Probably quite a few governments will agree with Human Rights Watch and other activists that the ICC should not make special exceptions for sitting presidents as this would violate the principle of equality before the law. And in any case the video proposal, even if accepted at the present meeting, would still take considerable time to wend its way through the protracted ICC approval process.

Some observers suspect, though, that the proposal may have been submitted as a means to placate the African lobby and justify not taking action on the UNSC. But if we assume, for the sake of argument, that it is a sincere attempt to reconcile the competing interests of universal justice and effective government to deal with security threats in particular, then it could well be adopted at some point. And one could also assume, perhaps, that if the necessary support is visibly mustered at the current meeting in The Hague, the approval process could be fast-tracked.

We have already seen the ICC bend the rules for Kenyatta and Ruto, a sign that it is feeling the growing pressure being put out by the AU. And, strategically, the ICC probably needs to adopt this proposal, in order to avoid alienating Africa even further and possibly provoking a future withdrawal by some of the 34 African signatories to the Rome Statute, which would deal a very damaging blow to international justice.

But if the Western and other countries boxing in the international criminal justice corner really back the proposal and want it to go through in time for the Kenyatta trial, what about the AU side?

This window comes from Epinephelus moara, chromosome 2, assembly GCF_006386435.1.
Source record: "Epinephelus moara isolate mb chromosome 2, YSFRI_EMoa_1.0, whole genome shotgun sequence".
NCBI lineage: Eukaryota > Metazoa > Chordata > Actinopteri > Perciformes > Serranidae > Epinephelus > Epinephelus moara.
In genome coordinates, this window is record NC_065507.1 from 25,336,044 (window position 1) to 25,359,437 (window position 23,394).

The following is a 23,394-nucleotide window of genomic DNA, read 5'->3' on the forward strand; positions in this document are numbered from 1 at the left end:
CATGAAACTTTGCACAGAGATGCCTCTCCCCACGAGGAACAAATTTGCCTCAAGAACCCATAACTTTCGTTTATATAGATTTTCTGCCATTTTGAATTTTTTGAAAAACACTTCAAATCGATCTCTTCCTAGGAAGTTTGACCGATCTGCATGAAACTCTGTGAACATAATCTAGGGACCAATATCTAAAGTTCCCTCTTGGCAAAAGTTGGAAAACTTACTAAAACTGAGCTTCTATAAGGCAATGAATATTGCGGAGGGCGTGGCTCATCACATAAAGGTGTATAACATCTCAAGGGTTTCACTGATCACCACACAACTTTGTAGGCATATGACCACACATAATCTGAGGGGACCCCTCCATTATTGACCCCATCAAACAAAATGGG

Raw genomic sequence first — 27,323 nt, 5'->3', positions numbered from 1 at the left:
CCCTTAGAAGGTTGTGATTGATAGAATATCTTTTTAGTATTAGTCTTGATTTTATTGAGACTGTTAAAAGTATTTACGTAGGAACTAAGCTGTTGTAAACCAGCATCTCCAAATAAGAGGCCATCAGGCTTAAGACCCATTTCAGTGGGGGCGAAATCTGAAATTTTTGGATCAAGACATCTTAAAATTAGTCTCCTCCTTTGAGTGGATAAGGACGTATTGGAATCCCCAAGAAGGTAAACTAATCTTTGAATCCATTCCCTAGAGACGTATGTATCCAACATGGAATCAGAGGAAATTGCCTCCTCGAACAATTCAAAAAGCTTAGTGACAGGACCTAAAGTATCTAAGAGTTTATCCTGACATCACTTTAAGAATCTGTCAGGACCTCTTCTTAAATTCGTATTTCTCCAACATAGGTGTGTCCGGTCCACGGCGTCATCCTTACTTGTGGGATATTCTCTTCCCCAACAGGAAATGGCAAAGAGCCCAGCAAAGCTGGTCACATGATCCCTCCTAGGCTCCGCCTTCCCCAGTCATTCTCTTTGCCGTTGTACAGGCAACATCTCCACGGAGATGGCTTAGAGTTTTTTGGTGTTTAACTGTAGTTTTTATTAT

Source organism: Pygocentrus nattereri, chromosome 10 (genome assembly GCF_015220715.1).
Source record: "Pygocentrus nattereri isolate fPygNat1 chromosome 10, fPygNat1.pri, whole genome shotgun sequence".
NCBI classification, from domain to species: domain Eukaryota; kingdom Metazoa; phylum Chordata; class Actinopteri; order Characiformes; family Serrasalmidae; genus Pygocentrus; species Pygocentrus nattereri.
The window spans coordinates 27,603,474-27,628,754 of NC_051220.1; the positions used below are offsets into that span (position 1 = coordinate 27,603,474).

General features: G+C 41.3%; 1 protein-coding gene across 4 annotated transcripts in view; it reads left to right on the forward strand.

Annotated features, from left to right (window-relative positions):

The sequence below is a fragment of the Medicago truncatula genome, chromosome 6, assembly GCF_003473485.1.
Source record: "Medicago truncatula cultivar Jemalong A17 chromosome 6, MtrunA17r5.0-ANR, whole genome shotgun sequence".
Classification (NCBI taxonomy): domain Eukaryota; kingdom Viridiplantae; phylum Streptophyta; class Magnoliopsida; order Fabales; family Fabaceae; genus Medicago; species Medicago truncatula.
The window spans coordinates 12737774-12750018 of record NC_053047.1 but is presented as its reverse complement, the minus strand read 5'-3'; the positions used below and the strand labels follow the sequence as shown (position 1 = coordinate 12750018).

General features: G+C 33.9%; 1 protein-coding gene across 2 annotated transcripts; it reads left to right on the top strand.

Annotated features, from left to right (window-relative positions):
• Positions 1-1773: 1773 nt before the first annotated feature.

Some African governments seem rather non-plussed by the proposal. The South African Department of International Relations and Cooperation’s response to it has been to insist that the government’s official position is still for a deferral by the UNSC of the cases against the two Kenyan leaders. Yet in the same breath, it does not rule out supporting the video link proposal. Maunganidze confirms that right across government, there seems to be ambivalence about it.

That may be because in a sense the video proposal has called South Africa and Africa’s bluff. If they are really concerned that ICC indictments will fatally distract Kenyatta from his government responsibilities, this proposal addresses that concern, not fully but sufficiently. But if the Kenyan case is really just a vehicle for the AU’s resentment that the ICC is picking on Africa and for a self-serving desire by leaders for blanket immunity, then they will be inclined to reject it. Some answers to these questions should start emerging from the ASP meeting.

Peter Fabricius, Foreign Editor, Independent Newspapers, South Africa